Are Open Concept Homes Going Out of Style?
Every week I'll be presenting a new 2 minute video about some aspect of real estate. It might be helpful tips when buying or selling or it might be a story about a current trend in home design and function. Come by every week to see what's happening on Two minute Tuesday.
So...today's topic is:
I was recently asked by a friend if open concept homes were falling out of favor so i thought I'd talk a little about this.
Most homes built in the 20th century were big boxes with little boxes arranged inside, that were connected with doors and hallways.
In the 1950s and 60s Mid-century architect like Frank Lloyd Wright and Joseph Eichler pioneered the Open Concept. They eliminated the walls that made rooms boxy and opened up rooms that flowed from one to the other without obstruction. Kitchen opens to family room, dining room, living room etc. The pluses...more natural light and ventilation flowing into and through the house; parents can keep an eye on the kids from all areas and it created a better entertaining experience for guests. You know, at a party, people tend to congregate where the food is so if your kitchen is boxed in, it just ruins the flow of the event.
But older tract homes were still being built with the old box concept so there are a lot of homes built in this old style.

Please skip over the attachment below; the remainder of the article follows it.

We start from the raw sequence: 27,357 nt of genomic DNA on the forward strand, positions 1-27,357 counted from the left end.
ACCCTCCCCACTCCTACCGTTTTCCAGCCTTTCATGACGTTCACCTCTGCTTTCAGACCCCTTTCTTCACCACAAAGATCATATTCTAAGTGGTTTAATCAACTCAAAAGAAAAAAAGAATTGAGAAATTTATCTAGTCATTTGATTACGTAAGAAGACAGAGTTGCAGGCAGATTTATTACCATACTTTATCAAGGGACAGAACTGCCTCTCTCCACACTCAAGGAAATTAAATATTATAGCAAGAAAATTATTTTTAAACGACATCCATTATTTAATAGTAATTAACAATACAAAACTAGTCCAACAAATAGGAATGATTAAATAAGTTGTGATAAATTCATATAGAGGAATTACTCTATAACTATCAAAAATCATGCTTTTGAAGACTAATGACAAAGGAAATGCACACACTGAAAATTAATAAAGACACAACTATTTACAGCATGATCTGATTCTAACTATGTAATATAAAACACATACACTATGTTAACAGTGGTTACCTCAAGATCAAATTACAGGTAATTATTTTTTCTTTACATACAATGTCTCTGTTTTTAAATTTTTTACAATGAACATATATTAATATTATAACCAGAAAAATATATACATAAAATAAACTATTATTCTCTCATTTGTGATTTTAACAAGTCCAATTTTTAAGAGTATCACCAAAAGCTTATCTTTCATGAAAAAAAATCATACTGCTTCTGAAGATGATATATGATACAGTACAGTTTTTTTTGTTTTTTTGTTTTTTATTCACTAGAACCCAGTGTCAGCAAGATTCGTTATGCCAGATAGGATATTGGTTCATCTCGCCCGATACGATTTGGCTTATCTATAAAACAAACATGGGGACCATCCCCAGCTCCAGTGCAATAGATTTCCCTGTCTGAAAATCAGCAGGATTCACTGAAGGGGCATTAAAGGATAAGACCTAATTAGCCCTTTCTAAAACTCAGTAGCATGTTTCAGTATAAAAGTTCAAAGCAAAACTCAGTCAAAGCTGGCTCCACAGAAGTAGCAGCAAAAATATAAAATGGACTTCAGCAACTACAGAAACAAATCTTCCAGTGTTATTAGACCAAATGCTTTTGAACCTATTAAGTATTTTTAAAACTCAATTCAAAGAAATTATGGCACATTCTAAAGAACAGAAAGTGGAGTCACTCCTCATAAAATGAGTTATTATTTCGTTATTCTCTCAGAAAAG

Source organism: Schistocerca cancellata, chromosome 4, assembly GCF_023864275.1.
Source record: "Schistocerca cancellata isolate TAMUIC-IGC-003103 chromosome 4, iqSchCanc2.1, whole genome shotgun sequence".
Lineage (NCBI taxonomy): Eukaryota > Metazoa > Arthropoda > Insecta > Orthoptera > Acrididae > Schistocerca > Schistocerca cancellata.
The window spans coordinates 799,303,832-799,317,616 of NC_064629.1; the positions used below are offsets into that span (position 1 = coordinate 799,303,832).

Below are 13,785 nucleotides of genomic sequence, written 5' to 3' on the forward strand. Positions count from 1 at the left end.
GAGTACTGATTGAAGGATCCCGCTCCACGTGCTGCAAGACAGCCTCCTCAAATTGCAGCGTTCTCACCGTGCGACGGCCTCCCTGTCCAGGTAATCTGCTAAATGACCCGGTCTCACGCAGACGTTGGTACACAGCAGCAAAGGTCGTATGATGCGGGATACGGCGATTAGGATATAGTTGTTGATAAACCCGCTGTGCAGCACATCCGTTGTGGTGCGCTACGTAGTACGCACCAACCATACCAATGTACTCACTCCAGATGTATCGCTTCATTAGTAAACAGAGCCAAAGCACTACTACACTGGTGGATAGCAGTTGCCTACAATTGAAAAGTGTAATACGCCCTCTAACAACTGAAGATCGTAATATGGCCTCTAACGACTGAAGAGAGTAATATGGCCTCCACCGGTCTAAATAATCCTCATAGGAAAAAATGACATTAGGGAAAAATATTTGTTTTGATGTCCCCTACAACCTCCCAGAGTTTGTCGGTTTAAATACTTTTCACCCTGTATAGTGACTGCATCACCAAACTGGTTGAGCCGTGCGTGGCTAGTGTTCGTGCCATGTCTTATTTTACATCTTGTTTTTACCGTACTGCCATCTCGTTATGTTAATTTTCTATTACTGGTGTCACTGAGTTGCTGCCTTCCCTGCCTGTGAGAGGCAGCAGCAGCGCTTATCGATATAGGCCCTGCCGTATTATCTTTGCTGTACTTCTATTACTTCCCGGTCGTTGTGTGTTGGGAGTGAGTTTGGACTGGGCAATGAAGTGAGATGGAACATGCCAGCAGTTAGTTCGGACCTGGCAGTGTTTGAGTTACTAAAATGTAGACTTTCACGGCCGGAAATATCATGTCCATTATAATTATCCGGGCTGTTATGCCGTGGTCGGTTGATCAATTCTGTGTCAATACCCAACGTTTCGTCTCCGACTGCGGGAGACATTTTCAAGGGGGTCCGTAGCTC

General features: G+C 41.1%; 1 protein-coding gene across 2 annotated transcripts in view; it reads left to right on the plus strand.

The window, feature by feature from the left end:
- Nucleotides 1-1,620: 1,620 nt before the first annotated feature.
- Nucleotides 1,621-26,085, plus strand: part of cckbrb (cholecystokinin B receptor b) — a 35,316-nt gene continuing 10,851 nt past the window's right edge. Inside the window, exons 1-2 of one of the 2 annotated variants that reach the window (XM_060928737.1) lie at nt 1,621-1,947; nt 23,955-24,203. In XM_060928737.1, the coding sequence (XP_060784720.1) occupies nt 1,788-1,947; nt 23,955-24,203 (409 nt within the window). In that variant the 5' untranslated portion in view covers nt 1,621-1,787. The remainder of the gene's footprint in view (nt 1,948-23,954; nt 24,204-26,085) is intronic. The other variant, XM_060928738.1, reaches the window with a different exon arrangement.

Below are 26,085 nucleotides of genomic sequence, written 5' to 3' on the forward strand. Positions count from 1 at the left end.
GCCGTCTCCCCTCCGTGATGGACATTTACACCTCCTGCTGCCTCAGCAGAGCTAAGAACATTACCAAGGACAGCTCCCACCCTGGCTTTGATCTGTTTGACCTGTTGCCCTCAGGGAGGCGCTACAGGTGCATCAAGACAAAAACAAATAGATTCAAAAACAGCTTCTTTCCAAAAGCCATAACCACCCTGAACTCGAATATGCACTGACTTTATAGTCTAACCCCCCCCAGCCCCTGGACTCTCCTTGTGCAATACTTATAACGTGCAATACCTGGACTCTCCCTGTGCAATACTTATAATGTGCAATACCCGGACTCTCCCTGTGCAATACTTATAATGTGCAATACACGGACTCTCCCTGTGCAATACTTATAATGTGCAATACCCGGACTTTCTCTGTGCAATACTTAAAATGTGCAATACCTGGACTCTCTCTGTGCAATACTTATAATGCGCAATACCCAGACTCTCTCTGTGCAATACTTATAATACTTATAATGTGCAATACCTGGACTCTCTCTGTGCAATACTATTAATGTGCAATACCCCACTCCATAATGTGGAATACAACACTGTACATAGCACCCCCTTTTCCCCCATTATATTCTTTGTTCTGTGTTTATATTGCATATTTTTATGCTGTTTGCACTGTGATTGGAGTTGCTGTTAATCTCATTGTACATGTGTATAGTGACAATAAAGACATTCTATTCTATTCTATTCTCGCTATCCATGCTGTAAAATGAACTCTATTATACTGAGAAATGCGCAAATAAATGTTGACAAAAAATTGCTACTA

Now if you've ever watched an HGTV Home show you know that they usually begin by removing non-structural walls to improve sight lines and get to that open concept, then they get on with the remodelling. I’ve even seen projects where they add steel structural beams above the ceiling in order to remove walls that were structural. Of course this blows up the budget but creates a dramatic effect.
This open concept has extended to outdoor living spaces as homes with outdoor living space are becoming popular in warmer areas of the US (the Southeast and Southwest) where you find outdoor living rooms, outdoor bars and outdoor kitchens complete with high-end appliances, TVs, game consoles and sound systems.
Another interesting trend, as we have moved into the 21st century, is that Americans are not using their living rooms or formal dining rooms as they were originally intended. Although some cultures still use them, many families have begun to re-purpose these areas.
A pool table in the living room or dining room is not an unusual way to use this space.
So I don't see this trend going away anytime soon but rather becoming even more popular than ever!
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